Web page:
A Good Knife, How to Choose One that Fits Your Needs


Choosing a knife is a very personal thing.  A lot depends on why you want it.  Even through a knife is very versatile, the design and size of a knife can affect its performance.  One of the most experience hunters I know, field dresses out all his game from elk to birds with a small inexpensive 2 ½ inch bladed pocket knife.  He claims larger knives are too cumbersome.

Personal if I am going out in the woods for any period of time I will carry a larger sheath knife (normally an old Marine Corp K-bar) and a folding knife at the very least.


Here is a few simple guidelines will help you determine what type of knife is right for you.

  • Fixed blade or folder, a fixed blade is normally bigger and stronger.  A folder is lighter and easier to carry concealed in many situations.  In some states, a fixed blade may be illegal to carry concealed.
  • What do you plan to use the knife for?  This will help you to determine the size that is required.  It has been my experience that many people choose a larger knife than they need.  You can clean and skin an elk with a 4-inch folding blade.  A large knife is better if you are clearing brush, batoning, cutting firewood or defending yourself.
  • Stay away from the cheap Rambo knives with the hollow handle.  It is best if your sheath knife has a solid one-piece tang.
  • Check the grip it should not be made of a material that will become slippery when wet or bloody.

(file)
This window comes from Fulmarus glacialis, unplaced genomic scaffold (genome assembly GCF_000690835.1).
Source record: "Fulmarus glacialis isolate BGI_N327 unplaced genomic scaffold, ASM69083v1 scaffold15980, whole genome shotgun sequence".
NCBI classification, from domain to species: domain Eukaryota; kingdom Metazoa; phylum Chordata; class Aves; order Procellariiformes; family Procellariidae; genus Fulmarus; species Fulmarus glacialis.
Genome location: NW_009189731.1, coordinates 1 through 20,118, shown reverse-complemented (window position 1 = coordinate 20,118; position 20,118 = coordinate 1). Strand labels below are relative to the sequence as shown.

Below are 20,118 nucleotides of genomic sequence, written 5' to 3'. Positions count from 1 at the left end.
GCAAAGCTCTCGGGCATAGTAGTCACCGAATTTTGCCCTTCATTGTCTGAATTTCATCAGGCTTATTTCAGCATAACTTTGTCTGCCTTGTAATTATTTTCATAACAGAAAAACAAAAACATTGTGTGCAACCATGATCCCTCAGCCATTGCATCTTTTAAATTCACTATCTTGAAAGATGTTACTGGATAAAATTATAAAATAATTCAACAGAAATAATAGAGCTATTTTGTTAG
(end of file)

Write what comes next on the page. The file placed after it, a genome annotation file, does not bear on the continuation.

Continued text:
• A straight blade knife works better for chopping wood and is easier to sharpen.  A good smooth stone can even be used to sharpen a straight blade, whereas a serrated edge almost always takes a special sharpener.
  • A strong blade has good edge retention, is resistant to rust and sharpens well. I like carbon steel, because while it is more subject to rust, it is much easier to sharpen in the field and with a bit of care can be kept rust free.
  • If you choose a folding knife, be sure you can open it one handed.
  • Buy a good US brand if possible.  There are some good foreign knifes, but beware of the cheap Chinese and Pakistani ones.
  • You don’t need to spend a million dollars to get a good knife, but don’t go to cheap.  Good serviceable knifes can be found for under $75.00. If you are broke you can’t go wrong with a Mora, Your Best Choice For a Reasonably Price Knife
  • It should be either a fixed blade or locked in the open position.
  • It should serve the intended purpose
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Now that I have given you my guidelines, I am going to say that I have never found one knife that is perfect for everything.  In my bug out bag, I have an old issue Ka-bar.  In my pocket I always have at least two knifes.  Whatever knife you chose, take it out and use it. Be sure it will do what you want.  It is like any other piece of gear it needs to be well tested.


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1 thought on “A Good Knife, How to Choose One that Fits Your Needs”

  1. That sure covers it. I have an old Mora knife bought at a flea market for 5 bucks. It cleaned up well and takes and holds an edge well. A 4 or 5 inch blade does all I need a knife to do,as I don’t cut wood with it. A folder works well too as I have cleaned deer with mine in the past, but the fixed blade is easier to clean well.

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